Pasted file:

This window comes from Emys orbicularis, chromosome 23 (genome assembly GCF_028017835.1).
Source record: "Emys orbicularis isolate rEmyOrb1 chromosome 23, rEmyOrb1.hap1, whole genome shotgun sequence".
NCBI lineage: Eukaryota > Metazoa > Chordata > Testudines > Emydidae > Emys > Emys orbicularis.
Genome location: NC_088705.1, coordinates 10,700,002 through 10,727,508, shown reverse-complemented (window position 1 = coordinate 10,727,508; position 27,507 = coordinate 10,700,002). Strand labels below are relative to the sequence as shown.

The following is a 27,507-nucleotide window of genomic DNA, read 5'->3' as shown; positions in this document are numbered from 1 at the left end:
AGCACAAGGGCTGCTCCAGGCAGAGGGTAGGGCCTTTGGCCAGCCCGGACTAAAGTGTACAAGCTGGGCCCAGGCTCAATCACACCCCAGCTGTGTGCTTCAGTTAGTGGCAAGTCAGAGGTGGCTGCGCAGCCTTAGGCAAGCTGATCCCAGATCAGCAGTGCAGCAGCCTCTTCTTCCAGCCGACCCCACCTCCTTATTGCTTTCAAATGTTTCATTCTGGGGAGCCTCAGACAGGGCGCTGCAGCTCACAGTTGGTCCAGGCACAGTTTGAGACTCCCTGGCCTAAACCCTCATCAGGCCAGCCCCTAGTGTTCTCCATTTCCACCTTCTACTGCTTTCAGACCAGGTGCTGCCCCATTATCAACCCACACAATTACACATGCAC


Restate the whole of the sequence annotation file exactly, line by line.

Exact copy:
This window comes from Emys orbicularis, chromosome 23 (genome assembly GCF_028017835.1).
Source record: "Emys orbicularis isolate rEmyOrb1 chromosome 23, rEmyOrb1.hap1, whole genome shotgun sequence".
NCBI lineage: Eukaryota > Metazoa > Chordata > Testudines > Emydidae > Emys > Emys orbicularis.
Genome location: NC_088705.1, coordinates 10,700,002 through 10,727,508, shown reverse-complemented (window position 1 = coordinate 10,727,508; position 27,507 = coordinate 10,700,002). Strand labels below are relative to the sequence as shown.

The following is a 27,507-nucleotide window of genomic DNA, read 5'->3' as shown; positions in this document are numbered from 1 at the left end:
AGCACAAGGGCTGCTCCAGGCAGAGGGTAGGGCCTTTGGCCAGCCCGGACTAAAGTGTACAAGCTGGGCCCAGGCTCAATCACACCCCAGCTGTGTGCTTCAGTTAGTGGCAAGTCAGAGGTGGCTGCGCAGCCTTAGGCAAGCTGATCCCAGATCAGCAGTGCAGCAGCCTCTTCTTCCAGCCGACCCCACCTCCTTATTGCTTTCAAATGTTTCATTCTGGGGAGCCTCAGACAGGGCGCTGCAGCTCACAGTTGGTCCAGGCACAGTTTGAGACTCCCTGGCCTAAACCCTCATCAGGCCAGCCCCTAGTGTTCTCCATTTCCACCTTCTACTGCTTTCAGACCAGGTGCTGCCCCATTATCAACCCACACAATTACACATGCAC